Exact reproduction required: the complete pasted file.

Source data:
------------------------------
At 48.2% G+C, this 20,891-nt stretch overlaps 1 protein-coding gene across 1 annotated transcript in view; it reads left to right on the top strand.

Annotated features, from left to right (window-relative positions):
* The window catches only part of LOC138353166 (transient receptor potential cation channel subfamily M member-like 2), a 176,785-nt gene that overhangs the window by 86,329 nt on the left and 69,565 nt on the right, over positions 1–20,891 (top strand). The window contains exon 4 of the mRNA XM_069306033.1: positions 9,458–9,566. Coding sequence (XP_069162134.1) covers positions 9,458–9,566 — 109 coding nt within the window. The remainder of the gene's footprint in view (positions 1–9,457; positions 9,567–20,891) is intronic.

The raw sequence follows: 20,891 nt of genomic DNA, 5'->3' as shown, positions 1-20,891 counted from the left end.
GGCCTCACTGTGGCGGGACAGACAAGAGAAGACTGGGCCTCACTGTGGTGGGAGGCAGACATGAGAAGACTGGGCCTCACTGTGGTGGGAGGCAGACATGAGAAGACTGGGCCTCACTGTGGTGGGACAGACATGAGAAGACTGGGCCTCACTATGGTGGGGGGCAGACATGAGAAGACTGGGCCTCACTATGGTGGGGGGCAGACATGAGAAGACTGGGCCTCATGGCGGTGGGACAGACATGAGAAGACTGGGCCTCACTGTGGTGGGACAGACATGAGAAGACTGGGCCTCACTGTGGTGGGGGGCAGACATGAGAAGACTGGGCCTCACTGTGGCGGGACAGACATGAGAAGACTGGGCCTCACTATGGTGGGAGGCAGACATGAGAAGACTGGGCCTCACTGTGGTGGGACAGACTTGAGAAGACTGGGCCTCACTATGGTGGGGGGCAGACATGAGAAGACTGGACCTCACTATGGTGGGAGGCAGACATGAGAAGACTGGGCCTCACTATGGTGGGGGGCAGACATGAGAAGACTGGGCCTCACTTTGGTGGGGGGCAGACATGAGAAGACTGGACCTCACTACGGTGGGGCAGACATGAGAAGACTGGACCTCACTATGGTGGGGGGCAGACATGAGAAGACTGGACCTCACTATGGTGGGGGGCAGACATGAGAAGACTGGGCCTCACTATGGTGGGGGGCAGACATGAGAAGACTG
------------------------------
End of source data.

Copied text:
At 48.2% G+C, this 20,891-nt stretch overlaps 1 protein-coding gene across 1 annotated transcript in view; it reads left to right on the top strand.

Annotated features, from left to right (window-relative positions):
* The window catches only part of LOC138353166 (transient receptor potential cation channel subfamily M member-like 2), a 176,785-nt gene that overhangs the window by 86,329 nt on the left and 69,565 nt on the right, over positions 1–20,891 (top strand). The window contains exon 4 of the mRNA XM_069306033.1: positions 9,458–9,566. Coding sequence (XP_069162134.1) covers positions 9,458–9,566 — 109 coding nt within the window. The remainder of the gene's footprint in view (positions 1–9,457; positions 9,567–20,891) is intronic.

The raw sequence follows: 20,891 nt of genomic DNA, 5'->3' as shown, positions 1-20,891 counted from the left end.
GGCCTCACTGTGGCGGGACAGACAAGAGAAGACTGGGCCTCACTGTGGTGGGAGGCAGACATGAGAAGACTGGGCCTCACTGTGGTGGGAGGCAGACATGAGAAGACTGGGCCTCACTGTGGTGGGACAGACATGAGAAGACTGGGCCTCACTATGGTGGGGGGCAGACATGAGAAGACTGGGCCTCACTATGGTGGGGGGCAGACATGAGAAGACTGGGCCTCATGGCGGTGGGACAGACATGAGAAGACTGGGCCTCACTGTGGTGGGACAGACATGAGAAGACTGGGCCTCACTGTGGTGGGGGGCAGACATGAGAAGACTGGGCCTCACTGTGGCGGGACAGACATGAGAAGACTGGGCCTCACTATGGTGGGAGGCAGACATGAGAAGACTGGGCCTCACTGTGGTGGGACAGACTTGAGAAGACTGGGCCTCACTATGGTGGGGGGCAGACATGAGAAGACTGGACCTCACTATGGTGGGAGGCAGACATGAGAAGACTGGGCCTCACTATGGTGGGGGGCAGACATGAGAAGACTGGGCCTCACTTTGGTGGGGGGCAGACATGAGAAGACTGGACCTCACTACGGTGGGGCAGACATGAGAAGACTGGACCTCACTATGGTGGGGGGCAGACATGAGAAGACTGGACCTCACTATGGTGGGGGGCAGACATGAGAAGACTGGGCCTCACTATGGTGGGGGGCAGACATGAGAAGACTG